What’s New at IU Southeast?
The Master of Science in Nursing (M.S.N.) degree prepares registered nurses with advanced practice nursing knowledge in the areas of nursing education and administration to enhance health care delivery for the community, while serving in leadership and administrative roles.
When is it offered?
Beginning Fall 2017
What does it look like?
The M.S.N. program consists of 39 credits. It is divided into two tracks―administration and education―each of which is comprised of three components: (1) nursing core courses, (2) administration or education track courses, and (3) a culminating practicum and study/project for administration or education track. Depending on their chosen track, students learn to master and apply real-world knowledge in financial management, nursing informatics and computing technology, data analysis, legal and ethical standards, and more, culminating in a capstone that may incorporate a clinical placement. Admission is competitive and requires approval by the faculty based on the applicant’s grade point average, statement of professional aspirations, official transcripts and references, among other criteria.
Registered nurses with a desire to take advantage of the growing demand for advanced practice nursing can benefit by acquiring knowledge that prepares them to assume more responsible and better-paying roles within the administration of hospitals and health management organizations.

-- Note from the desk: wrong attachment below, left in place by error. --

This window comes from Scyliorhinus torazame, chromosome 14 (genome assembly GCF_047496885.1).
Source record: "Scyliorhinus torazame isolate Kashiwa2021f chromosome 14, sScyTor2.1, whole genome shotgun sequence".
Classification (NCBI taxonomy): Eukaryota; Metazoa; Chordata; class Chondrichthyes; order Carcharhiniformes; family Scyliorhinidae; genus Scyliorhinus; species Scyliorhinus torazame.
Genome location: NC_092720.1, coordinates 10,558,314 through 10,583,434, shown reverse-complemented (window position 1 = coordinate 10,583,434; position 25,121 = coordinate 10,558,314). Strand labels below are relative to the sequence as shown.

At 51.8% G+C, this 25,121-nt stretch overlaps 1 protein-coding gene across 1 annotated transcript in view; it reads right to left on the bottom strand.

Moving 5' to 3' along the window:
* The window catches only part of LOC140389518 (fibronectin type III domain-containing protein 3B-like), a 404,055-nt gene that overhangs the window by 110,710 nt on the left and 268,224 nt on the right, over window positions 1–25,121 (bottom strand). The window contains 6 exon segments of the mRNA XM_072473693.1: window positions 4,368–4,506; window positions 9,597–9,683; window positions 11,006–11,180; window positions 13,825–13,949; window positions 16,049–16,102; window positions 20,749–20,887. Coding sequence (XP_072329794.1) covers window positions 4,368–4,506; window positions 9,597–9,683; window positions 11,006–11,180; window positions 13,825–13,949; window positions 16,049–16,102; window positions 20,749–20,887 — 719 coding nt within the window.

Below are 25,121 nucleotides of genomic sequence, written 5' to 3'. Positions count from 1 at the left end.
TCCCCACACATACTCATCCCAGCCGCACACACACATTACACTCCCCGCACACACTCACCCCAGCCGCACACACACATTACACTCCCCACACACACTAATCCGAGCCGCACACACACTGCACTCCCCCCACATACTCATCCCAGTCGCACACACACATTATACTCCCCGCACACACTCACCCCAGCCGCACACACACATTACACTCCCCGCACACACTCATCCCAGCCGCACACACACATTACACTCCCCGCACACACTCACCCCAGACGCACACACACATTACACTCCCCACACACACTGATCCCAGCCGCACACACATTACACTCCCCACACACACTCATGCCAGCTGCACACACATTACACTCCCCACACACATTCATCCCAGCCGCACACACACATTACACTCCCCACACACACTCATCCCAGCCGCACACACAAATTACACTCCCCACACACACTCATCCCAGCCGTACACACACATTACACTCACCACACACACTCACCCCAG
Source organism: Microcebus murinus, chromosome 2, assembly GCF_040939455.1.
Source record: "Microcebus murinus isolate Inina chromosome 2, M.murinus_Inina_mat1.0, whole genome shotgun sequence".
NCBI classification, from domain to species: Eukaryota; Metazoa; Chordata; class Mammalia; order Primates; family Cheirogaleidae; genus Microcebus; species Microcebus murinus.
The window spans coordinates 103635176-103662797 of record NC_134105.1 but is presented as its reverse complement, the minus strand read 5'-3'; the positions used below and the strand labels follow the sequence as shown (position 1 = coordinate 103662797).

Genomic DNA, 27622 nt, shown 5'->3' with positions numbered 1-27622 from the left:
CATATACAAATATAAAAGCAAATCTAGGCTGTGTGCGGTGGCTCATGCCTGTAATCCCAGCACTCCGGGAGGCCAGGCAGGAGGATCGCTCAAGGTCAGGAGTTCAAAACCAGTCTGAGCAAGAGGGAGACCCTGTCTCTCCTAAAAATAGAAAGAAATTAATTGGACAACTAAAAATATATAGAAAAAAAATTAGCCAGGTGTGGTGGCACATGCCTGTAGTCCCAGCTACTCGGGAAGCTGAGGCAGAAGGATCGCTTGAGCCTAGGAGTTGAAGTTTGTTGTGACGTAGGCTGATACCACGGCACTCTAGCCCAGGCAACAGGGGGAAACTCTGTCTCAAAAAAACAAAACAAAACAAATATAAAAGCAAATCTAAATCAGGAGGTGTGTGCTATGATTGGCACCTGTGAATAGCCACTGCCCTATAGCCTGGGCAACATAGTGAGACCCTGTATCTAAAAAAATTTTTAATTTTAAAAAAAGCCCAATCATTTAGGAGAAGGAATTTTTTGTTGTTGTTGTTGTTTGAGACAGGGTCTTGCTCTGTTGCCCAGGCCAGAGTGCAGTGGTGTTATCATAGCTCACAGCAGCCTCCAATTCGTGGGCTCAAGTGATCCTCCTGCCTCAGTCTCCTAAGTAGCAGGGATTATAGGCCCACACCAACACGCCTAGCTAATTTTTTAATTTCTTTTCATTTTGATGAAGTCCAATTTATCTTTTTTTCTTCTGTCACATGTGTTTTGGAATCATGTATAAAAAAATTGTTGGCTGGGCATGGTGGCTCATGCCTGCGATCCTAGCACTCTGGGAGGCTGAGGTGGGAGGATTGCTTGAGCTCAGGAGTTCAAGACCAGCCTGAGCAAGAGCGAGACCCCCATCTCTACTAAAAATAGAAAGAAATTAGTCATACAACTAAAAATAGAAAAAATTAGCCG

What can you do with the M.S.N.?
Kentuckiana is a recognized center of the health management industry. The M.S.N. degree gives students the skills, breadth of knowledge and professional development opportunities to assume positions of greater responsibility within this growing field. Serving in leadership and administrative roles enables graduates to have a greater and more lasting impact on health care delivery systems in our community and to enhance the health of the citizens of our region.
Words of wisdom
“Nurse educators are in high demand and will continue to be for the next decade in response to the Baby Boomers’ retirement from the profession. Informed nurses with an M.S.N. in Administration are vital to decision-making input for healthcare policy initiatives.”
—Donna Bowles, dean of the School of Nursing
For more information please contact Donna Bowles, dean of the School of Nursing at 812-941-2204 or firstname.lastname@example.org, or visit the program website.